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This is the most commonly used technique in developed countries. The cervix (neck of the womb) is dilated with instruments and a tube connected to a suction pump is inserted into the womb. The suction pump creates a vacuum, the force of which dismembers the child, sucking it out of the womb. Body parts are sucked into a jar and checked to see whether the abortion is complete.

This procedure accounts for the large majority of abortions up to 12 weeks, and is also used for mid-trimester abortions often in conjunction with D&C or D&E.


D&C: This method utilises a loop shaped steel knife. The uterus is entered through the vagina. THe cervix ( mouth of the womb) is stretched open. The abortionist then cuts the tiny body to pieces and slices th eplacenta from the walls of the uterus. THis used to be the most common method of first trimester abortions

D&E: This method utilises a sharp toothed pliers-like instrument. The abortionist grasps a part of the body and tears it away. The dismemberment of the living baby continues without any foetal anaesthetic until all parts, plus the deeply rootes afterbirth, are removed. Bleeding is profuse. This technique is an adaptation of D&C, used well into the second trimester and even beyond. D&C or D&E are used in about a third of all early second trimester abortions(13-19 week) in Britain, often in conjunction with vaccuum aspiration.



This is a mini cesearaen section in which the mother's abdomen is cut open and a living child removed from the womb. It is now very rare, although it is believed that it may be used to obtain early intact foetuses, which cannot be obtained through suction or currettage.(cf. McCullagh,The foetus as Transplant Donor,John Wiley 1987).


The term medical abortion is used to refer to abortion by chemical rather than surgical means. There are several techniques used.


Prostaglandin can be given by pessray, drip, catheter or injection. The drug causes the womb to contract, delivering the baby prematurely and usuall killing the child in the process. In mid or late pregnancy, where the technique is most often employed, abnormally painful labour occurs, accompanied by gastrointestinal upsets. It is the most common technique in Britain for very late abortions (20 weeks or later).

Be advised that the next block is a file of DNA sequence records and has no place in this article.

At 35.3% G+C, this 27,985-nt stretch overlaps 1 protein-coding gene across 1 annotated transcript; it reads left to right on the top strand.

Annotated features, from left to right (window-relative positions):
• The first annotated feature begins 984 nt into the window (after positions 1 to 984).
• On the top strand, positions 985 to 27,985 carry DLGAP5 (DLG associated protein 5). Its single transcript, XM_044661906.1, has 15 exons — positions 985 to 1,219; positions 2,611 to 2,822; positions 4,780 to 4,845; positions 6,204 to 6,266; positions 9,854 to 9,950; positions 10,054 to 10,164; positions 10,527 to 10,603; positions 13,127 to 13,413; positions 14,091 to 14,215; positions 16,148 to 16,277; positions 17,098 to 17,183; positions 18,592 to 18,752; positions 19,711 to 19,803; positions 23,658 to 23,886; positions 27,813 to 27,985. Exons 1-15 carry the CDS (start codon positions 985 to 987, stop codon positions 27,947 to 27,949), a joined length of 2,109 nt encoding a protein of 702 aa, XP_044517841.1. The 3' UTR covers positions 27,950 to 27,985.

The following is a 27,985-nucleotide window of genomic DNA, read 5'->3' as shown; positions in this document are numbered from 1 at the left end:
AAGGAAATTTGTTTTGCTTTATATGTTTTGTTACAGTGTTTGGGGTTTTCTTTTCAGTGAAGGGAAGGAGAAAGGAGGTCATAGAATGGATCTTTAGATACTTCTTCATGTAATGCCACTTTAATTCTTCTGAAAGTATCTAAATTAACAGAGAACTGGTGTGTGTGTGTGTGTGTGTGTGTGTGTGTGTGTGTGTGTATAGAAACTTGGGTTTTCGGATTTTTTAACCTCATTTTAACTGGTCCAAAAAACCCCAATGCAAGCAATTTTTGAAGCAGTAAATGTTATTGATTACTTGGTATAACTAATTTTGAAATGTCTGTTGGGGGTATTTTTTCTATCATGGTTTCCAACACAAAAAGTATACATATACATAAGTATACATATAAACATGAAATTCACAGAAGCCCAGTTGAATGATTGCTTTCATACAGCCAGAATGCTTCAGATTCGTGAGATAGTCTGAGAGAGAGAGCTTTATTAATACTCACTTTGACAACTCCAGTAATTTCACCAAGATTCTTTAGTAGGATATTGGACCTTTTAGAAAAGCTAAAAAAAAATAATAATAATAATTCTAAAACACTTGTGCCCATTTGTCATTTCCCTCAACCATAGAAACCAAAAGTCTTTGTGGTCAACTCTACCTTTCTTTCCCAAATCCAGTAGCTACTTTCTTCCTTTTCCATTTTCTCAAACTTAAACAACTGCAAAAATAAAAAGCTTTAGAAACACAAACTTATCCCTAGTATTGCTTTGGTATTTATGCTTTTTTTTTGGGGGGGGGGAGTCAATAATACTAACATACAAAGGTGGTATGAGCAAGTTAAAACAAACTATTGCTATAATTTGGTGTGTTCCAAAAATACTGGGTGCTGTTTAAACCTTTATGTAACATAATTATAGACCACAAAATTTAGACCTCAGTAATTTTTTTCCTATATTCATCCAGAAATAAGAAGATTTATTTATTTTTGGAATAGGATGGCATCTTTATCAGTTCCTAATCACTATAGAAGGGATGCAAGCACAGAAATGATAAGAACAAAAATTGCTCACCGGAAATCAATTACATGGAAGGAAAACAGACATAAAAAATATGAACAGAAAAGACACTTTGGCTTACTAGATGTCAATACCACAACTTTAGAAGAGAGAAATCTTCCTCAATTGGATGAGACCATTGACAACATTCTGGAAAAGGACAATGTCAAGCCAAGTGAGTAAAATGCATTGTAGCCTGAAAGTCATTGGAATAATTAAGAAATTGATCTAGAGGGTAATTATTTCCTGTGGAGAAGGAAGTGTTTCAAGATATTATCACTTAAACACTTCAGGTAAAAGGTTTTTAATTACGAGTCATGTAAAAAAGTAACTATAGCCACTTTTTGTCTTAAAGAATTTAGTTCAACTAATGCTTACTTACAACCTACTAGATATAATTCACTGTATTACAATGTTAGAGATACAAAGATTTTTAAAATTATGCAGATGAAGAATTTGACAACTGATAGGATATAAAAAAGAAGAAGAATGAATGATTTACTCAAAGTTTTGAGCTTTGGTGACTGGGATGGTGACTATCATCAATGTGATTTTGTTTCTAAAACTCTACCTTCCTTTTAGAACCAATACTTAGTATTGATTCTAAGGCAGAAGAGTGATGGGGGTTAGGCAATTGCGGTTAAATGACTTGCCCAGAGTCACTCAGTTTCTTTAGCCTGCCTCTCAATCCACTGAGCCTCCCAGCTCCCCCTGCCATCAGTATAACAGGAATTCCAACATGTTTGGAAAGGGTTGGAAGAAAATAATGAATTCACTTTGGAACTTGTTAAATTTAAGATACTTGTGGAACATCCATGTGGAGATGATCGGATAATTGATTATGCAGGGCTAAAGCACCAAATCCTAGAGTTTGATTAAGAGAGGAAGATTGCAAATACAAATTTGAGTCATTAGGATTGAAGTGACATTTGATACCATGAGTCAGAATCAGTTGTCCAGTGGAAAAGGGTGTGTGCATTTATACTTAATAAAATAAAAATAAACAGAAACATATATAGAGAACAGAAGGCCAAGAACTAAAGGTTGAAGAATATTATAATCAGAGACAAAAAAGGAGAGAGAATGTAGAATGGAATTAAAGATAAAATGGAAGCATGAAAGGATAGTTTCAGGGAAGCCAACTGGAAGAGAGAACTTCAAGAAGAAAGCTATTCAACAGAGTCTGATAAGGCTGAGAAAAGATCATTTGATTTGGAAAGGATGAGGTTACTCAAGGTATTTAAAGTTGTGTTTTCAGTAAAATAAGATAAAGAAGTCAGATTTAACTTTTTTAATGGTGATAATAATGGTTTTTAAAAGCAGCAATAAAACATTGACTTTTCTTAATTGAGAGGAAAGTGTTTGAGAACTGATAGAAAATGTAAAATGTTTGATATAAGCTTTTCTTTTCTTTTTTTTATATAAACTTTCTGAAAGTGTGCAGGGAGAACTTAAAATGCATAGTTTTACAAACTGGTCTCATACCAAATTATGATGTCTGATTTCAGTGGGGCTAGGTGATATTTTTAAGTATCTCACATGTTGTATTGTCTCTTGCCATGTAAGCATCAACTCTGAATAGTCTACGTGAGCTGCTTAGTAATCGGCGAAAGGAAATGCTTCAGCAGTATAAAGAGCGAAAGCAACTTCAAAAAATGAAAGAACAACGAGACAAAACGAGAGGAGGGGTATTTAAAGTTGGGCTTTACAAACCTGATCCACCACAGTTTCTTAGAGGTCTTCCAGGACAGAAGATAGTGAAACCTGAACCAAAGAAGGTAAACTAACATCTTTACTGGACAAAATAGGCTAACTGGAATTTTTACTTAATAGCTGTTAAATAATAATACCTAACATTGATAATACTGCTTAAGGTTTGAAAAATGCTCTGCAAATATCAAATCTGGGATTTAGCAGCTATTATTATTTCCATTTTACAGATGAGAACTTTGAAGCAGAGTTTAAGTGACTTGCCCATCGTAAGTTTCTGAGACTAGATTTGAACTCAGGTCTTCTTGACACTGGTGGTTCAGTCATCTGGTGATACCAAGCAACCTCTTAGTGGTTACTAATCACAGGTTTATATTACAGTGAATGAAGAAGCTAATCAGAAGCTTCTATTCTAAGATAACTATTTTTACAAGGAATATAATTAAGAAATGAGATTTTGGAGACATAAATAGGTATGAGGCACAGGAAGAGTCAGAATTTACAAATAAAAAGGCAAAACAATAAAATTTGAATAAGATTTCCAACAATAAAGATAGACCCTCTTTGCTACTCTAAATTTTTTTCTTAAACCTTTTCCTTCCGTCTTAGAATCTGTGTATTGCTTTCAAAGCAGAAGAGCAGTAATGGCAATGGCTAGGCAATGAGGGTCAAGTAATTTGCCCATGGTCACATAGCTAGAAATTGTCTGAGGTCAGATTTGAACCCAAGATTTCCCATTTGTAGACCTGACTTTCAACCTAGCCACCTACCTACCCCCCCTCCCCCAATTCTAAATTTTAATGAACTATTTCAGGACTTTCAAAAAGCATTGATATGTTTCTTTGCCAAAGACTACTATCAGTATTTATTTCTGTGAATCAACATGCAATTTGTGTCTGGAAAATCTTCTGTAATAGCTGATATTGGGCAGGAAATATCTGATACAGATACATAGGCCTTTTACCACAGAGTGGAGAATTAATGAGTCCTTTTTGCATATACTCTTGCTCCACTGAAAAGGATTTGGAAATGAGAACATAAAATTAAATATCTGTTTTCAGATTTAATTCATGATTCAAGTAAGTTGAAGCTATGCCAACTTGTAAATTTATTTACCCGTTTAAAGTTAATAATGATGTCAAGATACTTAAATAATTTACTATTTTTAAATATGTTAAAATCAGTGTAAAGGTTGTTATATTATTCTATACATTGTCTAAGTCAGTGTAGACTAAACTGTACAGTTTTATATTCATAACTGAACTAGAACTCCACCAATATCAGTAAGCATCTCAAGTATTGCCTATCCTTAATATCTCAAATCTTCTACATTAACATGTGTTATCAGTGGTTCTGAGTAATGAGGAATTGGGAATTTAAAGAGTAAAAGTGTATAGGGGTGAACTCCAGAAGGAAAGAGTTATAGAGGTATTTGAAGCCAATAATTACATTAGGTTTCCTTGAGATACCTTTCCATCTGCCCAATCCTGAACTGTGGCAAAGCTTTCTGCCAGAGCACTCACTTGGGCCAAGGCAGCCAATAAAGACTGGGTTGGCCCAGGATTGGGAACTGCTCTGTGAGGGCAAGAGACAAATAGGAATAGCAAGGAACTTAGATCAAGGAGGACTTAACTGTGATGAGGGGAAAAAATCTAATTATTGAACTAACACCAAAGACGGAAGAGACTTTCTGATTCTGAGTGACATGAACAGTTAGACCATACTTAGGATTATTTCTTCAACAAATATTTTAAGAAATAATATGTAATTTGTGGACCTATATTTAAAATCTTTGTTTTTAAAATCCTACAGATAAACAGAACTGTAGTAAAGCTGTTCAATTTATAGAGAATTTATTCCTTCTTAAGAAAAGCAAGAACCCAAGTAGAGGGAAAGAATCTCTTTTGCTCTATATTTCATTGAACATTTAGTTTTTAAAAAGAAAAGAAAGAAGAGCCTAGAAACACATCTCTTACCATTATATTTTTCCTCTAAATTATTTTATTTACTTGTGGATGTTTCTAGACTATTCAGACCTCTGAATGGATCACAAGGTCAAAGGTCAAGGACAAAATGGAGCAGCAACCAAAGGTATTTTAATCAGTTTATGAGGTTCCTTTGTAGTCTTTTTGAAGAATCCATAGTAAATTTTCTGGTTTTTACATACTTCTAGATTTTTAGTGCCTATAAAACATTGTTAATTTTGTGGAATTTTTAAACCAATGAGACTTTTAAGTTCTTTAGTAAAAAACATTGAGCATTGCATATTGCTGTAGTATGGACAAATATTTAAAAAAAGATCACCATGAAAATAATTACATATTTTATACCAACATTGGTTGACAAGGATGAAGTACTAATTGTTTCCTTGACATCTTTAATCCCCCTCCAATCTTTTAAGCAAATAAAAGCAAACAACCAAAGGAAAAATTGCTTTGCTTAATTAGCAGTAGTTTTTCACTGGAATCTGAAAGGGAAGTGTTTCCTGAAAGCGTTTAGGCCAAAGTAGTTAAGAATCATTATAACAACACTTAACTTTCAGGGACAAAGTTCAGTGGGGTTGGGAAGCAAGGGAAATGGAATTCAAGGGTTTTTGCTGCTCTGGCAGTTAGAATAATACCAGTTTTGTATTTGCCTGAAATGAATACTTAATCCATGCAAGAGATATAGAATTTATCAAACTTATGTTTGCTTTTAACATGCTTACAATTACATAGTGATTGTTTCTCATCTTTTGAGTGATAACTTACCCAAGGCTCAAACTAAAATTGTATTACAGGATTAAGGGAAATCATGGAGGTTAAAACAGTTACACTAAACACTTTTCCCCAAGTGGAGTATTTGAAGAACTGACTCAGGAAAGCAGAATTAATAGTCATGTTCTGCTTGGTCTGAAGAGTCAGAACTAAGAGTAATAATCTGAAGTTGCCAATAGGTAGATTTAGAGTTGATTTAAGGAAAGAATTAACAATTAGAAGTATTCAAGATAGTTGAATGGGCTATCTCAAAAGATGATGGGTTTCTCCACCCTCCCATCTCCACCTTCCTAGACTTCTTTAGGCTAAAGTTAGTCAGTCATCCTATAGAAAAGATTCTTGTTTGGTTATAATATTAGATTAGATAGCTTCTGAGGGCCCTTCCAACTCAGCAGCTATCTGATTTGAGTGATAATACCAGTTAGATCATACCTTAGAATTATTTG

At this stage the drug is often given with other agents, such as urea, a poison, which introduced directly into the womb in order to ensure that the baby is dead when delivered.


This drug kills the baby by attacking the womb lining, teh baby's source of nourishment and physical protection. It does this by interfering with the hormone needed to maintain the womb lining. It is used early in pregnancy, accompanied by prostaglandin, because alone it is less effective. At least three clinic visits are made: one for the RU486 tablets, another 2 days later for the prostaglandin and a third 8-12 days afterward to check whether the abortion is complete. Between visits women are left to bleed at home. Very few women have opted for it in Britain, although it has been available since 1991. Its use is much more widespread in France where it was developed (and the French government intervened to ensure it was marketed, in spite of the misgivings, at one time, of the manufacturers).

Although tested in over 20 countries and heavily promoted by the World Health Organisation, it is only licensed and available in 3 wesyern countries, France, the UK, and Sweden.